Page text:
Global Programs

The countryside is calling – young entrepreneurs are reshaping the narrative of rural life

Jose Brito Madera wearing a trademark hat of his personal brand AgroLife. José serves as an inspiration for local youth while giving courses in pig production and farm ownership.

With more young people than ever leaving their rural homes for jobs or educational opportunities in urban centers, the story of three young farmers stands out as a testament to resilience and commitment to their agricultural heritage. 

During a training event organized by NCBA CLUSA’s U.S. Agency for International Development (USAID)-funded Resilient Agriculture Activity (RAA) in Barahona, Dominican Republic, Jose Brito Madera, a veterinarian and technician, commanded the attention of a room packed with 97 older-generation farmers. Despite being just 27 years old, Jose held sway over the audience, showcasing his proficiency in social media and modern farming techniques.

Dubbed @agroliferd on platforms like Instagram, Jose boasts an impressive following of 384K, making him a coveted resource for his peers and a valuable asset for RAA’s producer organizations (POs), who are keen on tapping into his insights. With a lineage spanning four generations of farmers, Jose’s upbringing in the countryside, amidst livestock and natural landscapes, fostered his deep-rooted passion for agriculture and rural life. 

According to the Dominican Republic’s 2010 census, more than 40 percent of internal migrants are youth between 15 and 29, marking a demographic shift with profound implications for rural populations. As more people choose to leave their rural homes in search of new opportunities, those whose livelihoods are tied to agriculture are left particularly vulnerable to the pressures of migration. Luckily, just like Jose, RAA supports young farmers who have decided to stay in their communities and continue their agricultural pursuits.  

Mauricio Acevedo, another young community leader who is a member of Cooperativa Agropecuaria y De Servicios Múltiples Las Charcas De Maria Nova (COOPMARIANOVA), has seen many young people leave town in search of employment and education, leaving behind a void. Mauricio understands the allure—he traveled back and forth to the U.S. for a while himself. But since joining Las Charcas De María Nova, he has worked tirelessly to create opportunities and change the mindset of young people in his community.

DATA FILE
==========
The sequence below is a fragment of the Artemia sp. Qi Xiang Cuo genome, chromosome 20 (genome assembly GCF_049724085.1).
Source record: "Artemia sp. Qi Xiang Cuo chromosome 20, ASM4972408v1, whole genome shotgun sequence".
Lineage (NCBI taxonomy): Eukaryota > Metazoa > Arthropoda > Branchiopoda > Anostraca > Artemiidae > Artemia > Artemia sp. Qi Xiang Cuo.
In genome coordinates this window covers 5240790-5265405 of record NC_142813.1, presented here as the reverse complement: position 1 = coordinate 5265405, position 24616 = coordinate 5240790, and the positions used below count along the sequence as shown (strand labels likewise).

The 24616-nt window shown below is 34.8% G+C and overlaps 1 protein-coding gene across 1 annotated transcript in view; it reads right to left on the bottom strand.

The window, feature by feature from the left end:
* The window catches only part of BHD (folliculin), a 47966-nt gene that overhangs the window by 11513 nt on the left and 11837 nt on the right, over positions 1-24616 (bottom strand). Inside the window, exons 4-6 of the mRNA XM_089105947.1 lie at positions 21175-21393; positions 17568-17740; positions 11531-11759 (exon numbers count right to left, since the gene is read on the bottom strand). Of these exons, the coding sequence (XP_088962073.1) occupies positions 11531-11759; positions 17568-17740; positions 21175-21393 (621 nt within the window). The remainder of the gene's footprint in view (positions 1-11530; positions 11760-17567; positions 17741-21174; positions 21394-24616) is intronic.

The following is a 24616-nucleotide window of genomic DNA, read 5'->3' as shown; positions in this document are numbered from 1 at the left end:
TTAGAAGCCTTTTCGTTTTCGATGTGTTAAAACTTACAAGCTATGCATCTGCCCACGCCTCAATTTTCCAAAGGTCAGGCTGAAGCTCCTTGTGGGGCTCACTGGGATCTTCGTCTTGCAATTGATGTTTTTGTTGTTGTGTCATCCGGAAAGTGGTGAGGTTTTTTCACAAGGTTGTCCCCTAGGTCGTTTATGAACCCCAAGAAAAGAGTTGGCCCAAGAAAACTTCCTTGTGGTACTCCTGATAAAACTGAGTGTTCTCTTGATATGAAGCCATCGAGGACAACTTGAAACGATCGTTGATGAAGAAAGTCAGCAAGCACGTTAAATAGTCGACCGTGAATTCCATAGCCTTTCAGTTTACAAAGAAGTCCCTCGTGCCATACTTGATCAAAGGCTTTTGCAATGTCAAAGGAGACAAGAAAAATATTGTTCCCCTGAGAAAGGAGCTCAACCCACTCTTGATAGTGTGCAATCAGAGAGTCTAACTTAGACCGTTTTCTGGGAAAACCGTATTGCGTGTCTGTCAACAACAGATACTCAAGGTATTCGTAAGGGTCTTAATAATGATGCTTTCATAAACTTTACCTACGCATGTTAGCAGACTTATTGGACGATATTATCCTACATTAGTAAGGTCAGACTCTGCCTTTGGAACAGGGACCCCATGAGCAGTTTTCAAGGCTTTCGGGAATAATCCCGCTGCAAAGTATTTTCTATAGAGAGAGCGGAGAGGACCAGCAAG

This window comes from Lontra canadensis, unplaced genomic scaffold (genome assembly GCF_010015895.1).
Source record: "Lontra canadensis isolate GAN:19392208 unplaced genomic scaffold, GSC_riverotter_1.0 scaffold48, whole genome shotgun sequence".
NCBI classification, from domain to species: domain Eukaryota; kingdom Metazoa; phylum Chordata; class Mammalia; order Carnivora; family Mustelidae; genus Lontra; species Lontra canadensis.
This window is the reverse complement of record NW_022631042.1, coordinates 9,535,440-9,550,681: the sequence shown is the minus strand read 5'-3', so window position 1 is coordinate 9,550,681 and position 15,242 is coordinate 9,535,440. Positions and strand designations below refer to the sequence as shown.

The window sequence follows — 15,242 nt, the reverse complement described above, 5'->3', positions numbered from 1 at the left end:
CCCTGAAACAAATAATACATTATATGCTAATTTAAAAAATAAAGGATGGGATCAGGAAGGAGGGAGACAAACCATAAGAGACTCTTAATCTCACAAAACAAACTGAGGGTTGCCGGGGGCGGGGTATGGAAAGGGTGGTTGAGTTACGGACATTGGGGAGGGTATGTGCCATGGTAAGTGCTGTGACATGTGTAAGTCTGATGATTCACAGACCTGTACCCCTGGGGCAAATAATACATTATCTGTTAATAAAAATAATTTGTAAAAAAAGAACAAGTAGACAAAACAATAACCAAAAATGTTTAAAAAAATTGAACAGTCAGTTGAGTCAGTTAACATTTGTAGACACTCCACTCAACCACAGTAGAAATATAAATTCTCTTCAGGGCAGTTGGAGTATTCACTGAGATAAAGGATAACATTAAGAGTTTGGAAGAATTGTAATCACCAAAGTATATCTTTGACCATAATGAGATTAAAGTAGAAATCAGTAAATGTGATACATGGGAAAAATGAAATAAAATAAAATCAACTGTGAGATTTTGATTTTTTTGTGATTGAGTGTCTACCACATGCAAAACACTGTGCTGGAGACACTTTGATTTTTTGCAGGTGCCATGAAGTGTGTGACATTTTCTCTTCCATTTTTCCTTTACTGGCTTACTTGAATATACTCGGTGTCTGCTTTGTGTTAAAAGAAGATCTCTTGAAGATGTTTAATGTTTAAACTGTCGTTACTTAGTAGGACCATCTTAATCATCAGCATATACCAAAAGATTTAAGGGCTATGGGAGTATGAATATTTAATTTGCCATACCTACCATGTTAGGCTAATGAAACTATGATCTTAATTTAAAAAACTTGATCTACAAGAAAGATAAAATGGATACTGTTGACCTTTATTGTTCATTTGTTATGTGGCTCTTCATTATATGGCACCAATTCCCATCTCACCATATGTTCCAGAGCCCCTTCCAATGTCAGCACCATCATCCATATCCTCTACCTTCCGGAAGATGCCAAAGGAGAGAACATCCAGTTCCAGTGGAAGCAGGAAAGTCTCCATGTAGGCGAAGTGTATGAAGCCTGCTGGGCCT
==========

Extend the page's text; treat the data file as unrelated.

Mauricio identified the lack of employment as one of the main reasons why young people leave and has worked to implement training programs aimed at the younger members of the town, in collaboration with local government and international organizations including the Food and Agriculture Organization (FAO) of the United Nations and Superáte. These programs offer courses in entrepreneurship, secretarial and other skills in demand in the labor market, which equip youth with the necessary tools to pursue opportunities in their communities and contribute to local economic development.  

Mauricio has also promoted sports and cultural activities, such as basketball and baseball tournaments, to strengthen young people’s sense of belonging and emotional connection to their neighborhood. In addition, he highlighted the importance of educating young people about agriculture and the potential of ecotourism in the area. That is why Mauricio has used digital platforms such as TikTok to create educational content on farming and entrepreneurship techniques. Like Jose, who leverages the power behind social media platforms, Mauricio’s content has inspired many of his peers to consider agriculture as a viable employment option and to develop an entrepreneurial mindset.